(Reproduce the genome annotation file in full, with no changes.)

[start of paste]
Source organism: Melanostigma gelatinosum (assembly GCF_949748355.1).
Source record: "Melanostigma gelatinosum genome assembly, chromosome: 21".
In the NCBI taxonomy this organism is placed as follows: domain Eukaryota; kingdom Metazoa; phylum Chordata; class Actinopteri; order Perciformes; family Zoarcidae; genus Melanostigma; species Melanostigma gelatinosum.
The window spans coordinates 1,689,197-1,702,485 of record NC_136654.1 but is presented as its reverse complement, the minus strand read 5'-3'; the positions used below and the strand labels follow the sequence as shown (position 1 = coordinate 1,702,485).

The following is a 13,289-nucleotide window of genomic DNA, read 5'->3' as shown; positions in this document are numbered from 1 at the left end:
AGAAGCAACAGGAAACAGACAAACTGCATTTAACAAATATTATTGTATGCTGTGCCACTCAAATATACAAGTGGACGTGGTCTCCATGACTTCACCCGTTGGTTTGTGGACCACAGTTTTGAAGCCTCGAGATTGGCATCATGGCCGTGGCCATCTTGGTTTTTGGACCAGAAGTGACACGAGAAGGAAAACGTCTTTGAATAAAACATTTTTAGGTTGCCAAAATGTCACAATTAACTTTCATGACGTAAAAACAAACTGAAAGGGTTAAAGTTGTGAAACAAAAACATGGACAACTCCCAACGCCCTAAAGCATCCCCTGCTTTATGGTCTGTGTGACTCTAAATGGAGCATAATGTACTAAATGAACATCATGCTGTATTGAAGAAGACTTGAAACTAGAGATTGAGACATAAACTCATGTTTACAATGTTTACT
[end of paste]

Source organism: Melanostigma gelatinosum (assembly GCF_949748355.1).
Source record: "Melanostigma gelatinosum genome assembly, chromosome: 21".
In the NCBI taxonomy this organism is placed as follows: domain Eukaryota; kingdom Metazoa; phylum Chordata; class Actinopteri; order Perciformes; family Zoarcidae; genus Melanostigma; species Melanostigma gelatinosum.
The window spans coordinates 1,689,197-1,702,485 of record NC_136654.1 but is presented as its reverse complement, the minus strand read 5'-3'; the positions used below and the strand labels follow the sequence as shown (position 1 = coordinate 1,702,485).

The following is a 13,289-nucleotide window of genomic DNA, read 5'->3' as shown; positions in this document are numbered from 1 at the left end:
AGAAGCAACAGGAAACAGACAAACTGCATTTAACAAATATTATTGTATGCTGTGCCACTCAAATATACAAGTGGACGTGGTCTCCATGACTTCACCCGTTGGTTTGTGGACCACAGTTTTGAAGCCTCGAGATTGGCATCATGGCCGTGGCCATCTTGGTTTTTGGACCAGAAGTGACACGAGAAGGAAAACGTCTTTGAATAAAACATTTTTAGGTTGCCAAAATGTCACAATTAACTTTCATGACGTAAAAACAAACTGAAAGGGTTAAAGTTGTGAAACAAAAACATGGACAACTCCCAACGCCCTAAAGCATCCCCTGCTTTATGGTCTGTGTGACTCTAAATGGAGCATAATGTACTAAATGAACATCATGCTGTATTGAAGAAGACTTGAAACTAGAGATTGAGACATAAACTCATGTTTACAATGTTTACT